While often overlooked due to its more popular neighbors like Osaka, Kyoto and Nagoya, Mie prefecture offers a unique cultural experience for those who visit. Be sure to make at least a quick stop to this prefecture if you are interested in delicious beef, Ninjas, or experiencing one of Japan’s oldest Shinto Shrines.
Mie Prefecture, originally made of four different provinces, is situated in the area of Japan most notable for its older architecture and history. It is home to the Ise Shrine, a site considered one of the most holy Shinto shrines of Japan. The shrine itself is known to hold the “Yata no Kagami”, a holy mirror that is said to be forged by a Shinto God, and is one of the three imperial regalia of Japan (including the holy sword and jewel). Ise Shrine is dedicated to Amaterasu, the Shinto Goddess of the Sun. Other religious sites include Meoto-iwa, a pair of rocky outcroppings in the sea celebrating the union of marriage, and the Kumano Kodo, a series of ancient roads used for pilgrimage.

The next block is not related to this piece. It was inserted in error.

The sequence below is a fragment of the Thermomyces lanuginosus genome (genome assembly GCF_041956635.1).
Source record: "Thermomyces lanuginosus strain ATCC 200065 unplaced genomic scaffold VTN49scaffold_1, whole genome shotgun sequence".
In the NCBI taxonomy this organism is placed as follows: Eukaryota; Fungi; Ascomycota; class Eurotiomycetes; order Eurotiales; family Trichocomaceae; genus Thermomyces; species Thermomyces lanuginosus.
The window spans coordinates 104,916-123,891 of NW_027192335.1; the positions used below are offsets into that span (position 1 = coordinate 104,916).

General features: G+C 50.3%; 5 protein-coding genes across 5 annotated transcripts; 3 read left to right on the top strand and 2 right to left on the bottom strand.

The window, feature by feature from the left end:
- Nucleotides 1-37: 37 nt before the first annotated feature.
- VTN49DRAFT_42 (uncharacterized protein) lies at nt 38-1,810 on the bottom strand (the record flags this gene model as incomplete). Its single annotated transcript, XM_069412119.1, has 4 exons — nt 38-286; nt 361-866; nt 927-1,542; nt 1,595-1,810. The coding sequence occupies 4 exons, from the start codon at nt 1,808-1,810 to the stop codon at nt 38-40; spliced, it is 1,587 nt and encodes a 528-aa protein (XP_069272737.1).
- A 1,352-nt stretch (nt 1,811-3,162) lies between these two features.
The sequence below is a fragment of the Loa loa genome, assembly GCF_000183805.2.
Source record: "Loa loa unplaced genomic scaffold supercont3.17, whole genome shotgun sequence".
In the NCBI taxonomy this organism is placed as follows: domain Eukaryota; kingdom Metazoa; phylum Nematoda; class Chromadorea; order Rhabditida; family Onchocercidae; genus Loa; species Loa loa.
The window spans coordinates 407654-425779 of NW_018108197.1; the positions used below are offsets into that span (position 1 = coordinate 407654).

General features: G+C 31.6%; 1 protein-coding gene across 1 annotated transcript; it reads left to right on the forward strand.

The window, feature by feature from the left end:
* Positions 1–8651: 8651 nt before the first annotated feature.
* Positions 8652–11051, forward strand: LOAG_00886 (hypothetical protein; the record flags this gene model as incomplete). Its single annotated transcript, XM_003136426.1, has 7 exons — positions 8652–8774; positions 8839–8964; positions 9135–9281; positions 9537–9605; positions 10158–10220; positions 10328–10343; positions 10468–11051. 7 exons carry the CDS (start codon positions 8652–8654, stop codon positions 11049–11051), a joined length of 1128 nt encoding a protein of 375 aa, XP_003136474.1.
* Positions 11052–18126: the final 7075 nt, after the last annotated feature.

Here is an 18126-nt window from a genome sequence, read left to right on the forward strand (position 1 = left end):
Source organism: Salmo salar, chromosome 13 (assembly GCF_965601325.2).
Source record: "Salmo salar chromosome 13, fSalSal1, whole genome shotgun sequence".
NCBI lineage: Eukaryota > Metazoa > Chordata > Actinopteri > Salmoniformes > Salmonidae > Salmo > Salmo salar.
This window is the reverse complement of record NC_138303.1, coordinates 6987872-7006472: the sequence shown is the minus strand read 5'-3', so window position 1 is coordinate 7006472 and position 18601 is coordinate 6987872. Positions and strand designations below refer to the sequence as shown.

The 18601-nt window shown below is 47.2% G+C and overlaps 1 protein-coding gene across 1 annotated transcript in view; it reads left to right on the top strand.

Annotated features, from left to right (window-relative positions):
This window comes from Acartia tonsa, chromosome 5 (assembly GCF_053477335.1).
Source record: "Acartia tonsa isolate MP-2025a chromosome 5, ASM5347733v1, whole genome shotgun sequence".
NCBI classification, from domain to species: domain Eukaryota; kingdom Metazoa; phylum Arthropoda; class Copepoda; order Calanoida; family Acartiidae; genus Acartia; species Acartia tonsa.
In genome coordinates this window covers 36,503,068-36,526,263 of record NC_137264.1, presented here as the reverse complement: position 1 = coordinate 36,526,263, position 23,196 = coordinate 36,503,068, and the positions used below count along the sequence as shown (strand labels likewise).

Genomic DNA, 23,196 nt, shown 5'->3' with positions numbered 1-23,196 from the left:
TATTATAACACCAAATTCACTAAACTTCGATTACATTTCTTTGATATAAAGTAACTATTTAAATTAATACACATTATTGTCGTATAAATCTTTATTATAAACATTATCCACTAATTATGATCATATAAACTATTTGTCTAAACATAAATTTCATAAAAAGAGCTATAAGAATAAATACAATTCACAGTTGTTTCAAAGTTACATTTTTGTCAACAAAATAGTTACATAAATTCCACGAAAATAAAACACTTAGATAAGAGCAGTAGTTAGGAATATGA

Feeling hungry? Mie is also home to a wide variety of foods. Love seafood? No problem. The Ise Lobster is known in Japan to be one of the best types of lobster in the country. Want some meat? Matsusaka Beef is also a very famous internationally for its high fat-to-meet ratio. Have a sweet tooth? Akafuku is a variety of mochi with sweet bean paste, only sold in Mie prefecture. And this is just scratching the surface.
For those who wish to experience traditional culture first-hand, Mie is also a perfect fit. Supposedly, Mie is the birthplace of the Ninja, and is home to the Iga-ryu Ueno Ninja Museum. Here, you can experience being a ninja, as well as learn about the traditions and history behind it provided with models and weapons. They also provide a live ninja show for entertainment!
Tired of the crowdedness of Kyoto and Osaka? Mie has miles of quiet, beautiful coastline to explore, with picturesque cliffs and islands and a variety of national parks. In fact, 35% of the prefecture is made of national parks!